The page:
By the end of this phase, the cross-functional team and external stakeholders should be aligned and confident to move forward into the ideation phase.
A project brief often consists of:
When moving into the Develop phase, we start to further our thinking and generate ideas based on what we learnt in the research. This is done to hone in on the desires, needs and challenges of users. We call this idea generation, “ideation”, and see this as a collaborative step.
When kicking off ideation, it's essential to playback the synthesised research and specific problem statement to the group (determined in the first diamond). From there, we can generate ideas through various activities which can be created through the spoken or written word, or through visual sketching or storyboarding.
As the Product Designer, it is our responsibility to collaborate with the cross-functional team and key stakeholders when ideating. This collaboration allows for a broader range of thought and discussion, which should aid in generating a diverse set of ideas and concepts. Essentially, boosting the team's alignment and buy-in on the process while also producing a bunch of different or conflicting ideas to expand, discuss and prioritise.
When prioritising, we tend to use the user-centred design (UCD) framework, which focuses on three critical aspects when choosing ideas or concepts to further explore. Through this method, we try to balance the desirability (user lens), the viability (business lens) and the feasibility (technical lens) of the idea or concept to ensure a realistic outcome.
Several core techniques can be leveraged with running an ideation session, these include:
As the ideas are refined and prioritised, we are ready to kick off the Deliver phase. Here we prototype (a rough version of what we think the final solution might be), test and iterate on our ideas until we have a refined solution to the specific problem.
Working with prototypes allows us to quickly transform an abstract idea into a tangible artefact that can be tested with users. This method is excellent for gathering early feedback on an idea, without the need to invest a great deal of time into the design or build.
Prototypes come in different forms and fidelities, which can range from paper sketch prototypes to a clickable built digital prototype. When running through this phase, it is vital to get into the mindset of being fast and scrappy, removing any attachment to an idea and being open to rapid change. When prototyping, the aim is to open discussion and surface feedback at different points of the design process. These insights should be captured and factored back into the prototype as they are iterated on.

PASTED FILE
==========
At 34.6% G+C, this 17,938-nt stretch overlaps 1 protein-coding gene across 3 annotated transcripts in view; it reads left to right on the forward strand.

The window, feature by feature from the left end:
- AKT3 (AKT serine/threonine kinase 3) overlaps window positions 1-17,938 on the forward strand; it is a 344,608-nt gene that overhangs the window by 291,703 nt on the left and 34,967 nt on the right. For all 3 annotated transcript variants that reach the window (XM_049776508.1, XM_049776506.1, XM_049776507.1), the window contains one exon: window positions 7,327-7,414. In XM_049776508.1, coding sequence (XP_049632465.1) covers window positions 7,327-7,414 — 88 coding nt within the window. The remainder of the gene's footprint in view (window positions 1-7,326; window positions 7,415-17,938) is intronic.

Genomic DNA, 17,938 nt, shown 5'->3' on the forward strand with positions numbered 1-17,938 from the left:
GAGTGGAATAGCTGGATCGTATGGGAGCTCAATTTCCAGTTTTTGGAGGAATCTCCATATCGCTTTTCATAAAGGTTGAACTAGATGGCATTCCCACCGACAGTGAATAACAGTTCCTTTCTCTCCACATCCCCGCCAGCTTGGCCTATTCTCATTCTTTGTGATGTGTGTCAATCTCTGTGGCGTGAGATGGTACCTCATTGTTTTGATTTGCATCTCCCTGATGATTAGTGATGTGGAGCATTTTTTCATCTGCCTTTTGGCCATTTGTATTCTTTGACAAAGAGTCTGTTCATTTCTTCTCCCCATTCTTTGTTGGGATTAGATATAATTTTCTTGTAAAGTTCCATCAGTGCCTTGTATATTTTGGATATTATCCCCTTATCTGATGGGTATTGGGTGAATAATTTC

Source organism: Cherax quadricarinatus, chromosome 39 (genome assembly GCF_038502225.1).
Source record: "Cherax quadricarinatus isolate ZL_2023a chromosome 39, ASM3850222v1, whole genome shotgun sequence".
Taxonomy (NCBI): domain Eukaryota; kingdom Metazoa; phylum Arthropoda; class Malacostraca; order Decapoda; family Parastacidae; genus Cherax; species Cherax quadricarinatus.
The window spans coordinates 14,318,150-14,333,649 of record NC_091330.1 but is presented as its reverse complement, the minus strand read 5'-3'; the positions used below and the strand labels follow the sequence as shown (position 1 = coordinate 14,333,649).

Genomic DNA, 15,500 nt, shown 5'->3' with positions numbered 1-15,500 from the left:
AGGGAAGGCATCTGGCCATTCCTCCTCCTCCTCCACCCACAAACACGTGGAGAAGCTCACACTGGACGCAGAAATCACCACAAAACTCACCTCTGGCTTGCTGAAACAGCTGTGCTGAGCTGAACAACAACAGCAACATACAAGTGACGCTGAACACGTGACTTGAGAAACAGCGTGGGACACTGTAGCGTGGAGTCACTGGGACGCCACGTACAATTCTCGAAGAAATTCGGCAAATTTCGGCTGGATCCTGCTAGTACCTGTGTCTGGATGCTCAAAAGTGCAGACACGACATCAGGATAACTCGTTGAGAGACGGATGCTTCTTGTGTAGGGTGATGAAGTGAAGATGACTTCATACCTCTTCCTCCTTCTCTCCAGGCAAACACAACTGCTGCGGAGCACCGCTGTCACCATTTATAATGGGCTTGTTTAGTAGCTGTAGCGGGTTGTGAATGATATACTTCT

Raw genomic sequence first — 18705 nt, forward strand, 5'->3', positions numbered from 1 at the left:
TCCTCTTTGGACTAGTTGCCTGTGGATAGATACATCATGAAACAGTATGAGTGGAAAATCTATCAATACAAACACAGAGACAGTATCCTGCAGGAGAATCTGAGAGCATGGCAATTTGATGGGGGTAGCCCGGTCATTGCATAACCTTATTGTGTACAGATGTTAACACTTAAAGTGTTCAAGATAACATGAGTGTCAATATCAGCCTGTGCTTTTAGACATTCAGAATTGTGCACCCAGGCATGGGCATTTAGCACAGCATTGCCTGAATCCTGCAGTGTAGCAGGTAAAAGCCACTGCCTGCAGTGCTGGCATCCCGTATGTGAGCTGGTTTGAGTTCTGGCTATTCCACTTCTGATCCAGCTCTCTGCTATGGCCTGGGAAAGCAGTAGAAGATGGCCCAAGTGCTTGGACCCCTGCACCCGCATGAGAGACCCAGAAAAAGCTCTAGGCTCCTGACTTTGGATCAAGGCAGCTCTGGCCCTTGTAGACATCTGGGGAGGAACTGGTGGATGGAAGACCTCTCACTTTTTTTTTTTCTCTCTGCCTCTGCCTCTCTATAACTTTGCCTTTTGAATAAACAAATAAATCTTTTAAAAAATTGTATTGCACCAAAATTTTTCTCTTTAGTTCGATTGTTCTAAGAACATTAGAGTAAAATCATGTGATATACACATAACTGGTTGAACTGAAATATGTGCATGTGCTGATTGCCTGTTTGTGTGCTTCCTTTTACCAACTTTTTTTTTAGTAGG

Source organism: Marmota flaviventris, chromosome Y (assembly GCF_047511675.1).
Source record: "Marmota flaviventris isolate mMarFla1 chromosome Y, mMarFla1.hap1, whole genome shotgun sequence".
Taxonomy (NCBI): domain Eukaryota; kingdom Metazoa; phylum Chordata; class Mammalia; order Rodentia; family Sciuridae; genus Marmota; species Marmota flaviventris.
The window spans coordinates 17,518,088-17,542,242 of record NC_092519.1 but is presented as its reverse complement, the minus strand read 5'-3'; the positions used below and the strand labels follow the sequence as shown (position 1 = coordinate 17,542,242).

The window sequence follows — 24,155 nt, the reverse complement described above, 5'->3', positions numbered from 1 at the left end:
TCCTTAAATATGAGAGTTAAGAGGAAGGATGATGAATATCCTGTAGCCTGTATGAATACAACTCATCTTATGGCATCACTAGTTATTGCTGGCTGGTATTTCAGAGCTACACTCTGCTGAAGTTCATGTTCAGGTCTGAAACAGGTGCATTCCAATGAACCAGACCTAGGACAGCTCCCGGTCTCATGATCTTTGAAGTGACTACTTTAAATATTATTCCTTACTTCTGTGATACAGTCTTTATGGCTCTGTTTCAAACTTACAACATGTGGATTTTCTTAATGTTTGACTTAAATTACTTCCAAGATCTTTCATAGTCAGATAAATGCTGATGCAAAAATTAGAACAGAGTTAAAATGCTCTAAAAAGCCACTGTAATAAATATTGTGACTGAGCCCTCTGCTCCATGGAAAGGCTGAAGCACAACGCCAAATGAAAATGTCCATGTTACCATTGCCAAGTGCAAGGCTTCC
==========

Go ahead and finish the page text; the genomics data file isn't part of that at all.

The fidelity chain of a prototype increases as the project progresses, and often the process calls for a low, medium and high fidelity prototype.
The range of fidelity can be broken down like this:
In-between each point of the fidelity chain (low, mid and high) we user test to capture insights and validate our thinking.
When user testing, we engage users and ask them to perform a range of tasks or scenarios. As a user runs through the tasks, it's essential that they verbally express their thoughts and as the Product Designer, it's our role to record the process. At the end of the task, we ask questions to prod in a little deeper or circle back to any observed problems or frustrations the user may have had. These are then analysed and grouped into themes, which can form recommendations that lead to the next iteration.
Some common usability testing methods include:
To action these usability testing methods, we also:
In conclusion, we do a lot of thinking, collaborating and then “designing” or prototyping. Prior to producing wireframes, UI decisions and flows, there is a level of understanding that we must uncover and align on. An understanding of the problem space, how it affects our users and how we might go about solving this problem.
It's important to note that this method can be used for the smallest task all the way to the largest task, there are no rules. The level of depth needed and steps used to achieve an end solution are not fixed and should be modified and adjusted to meet the collaborative needs of the cross-functional team.
If you have any questions, comments or would like to chat, feel free to reach out via our duel of doves community.
duel of doves is a curated community, created to encourage thought-provoking discussions through connecting and collaborating with like-minded people. A professional online home away from home, sans the office politics, where we can be ourselves and get sh*t done.
Get the duel of dove’s wrap-up sent directly to your inbox.
Follow us on instagram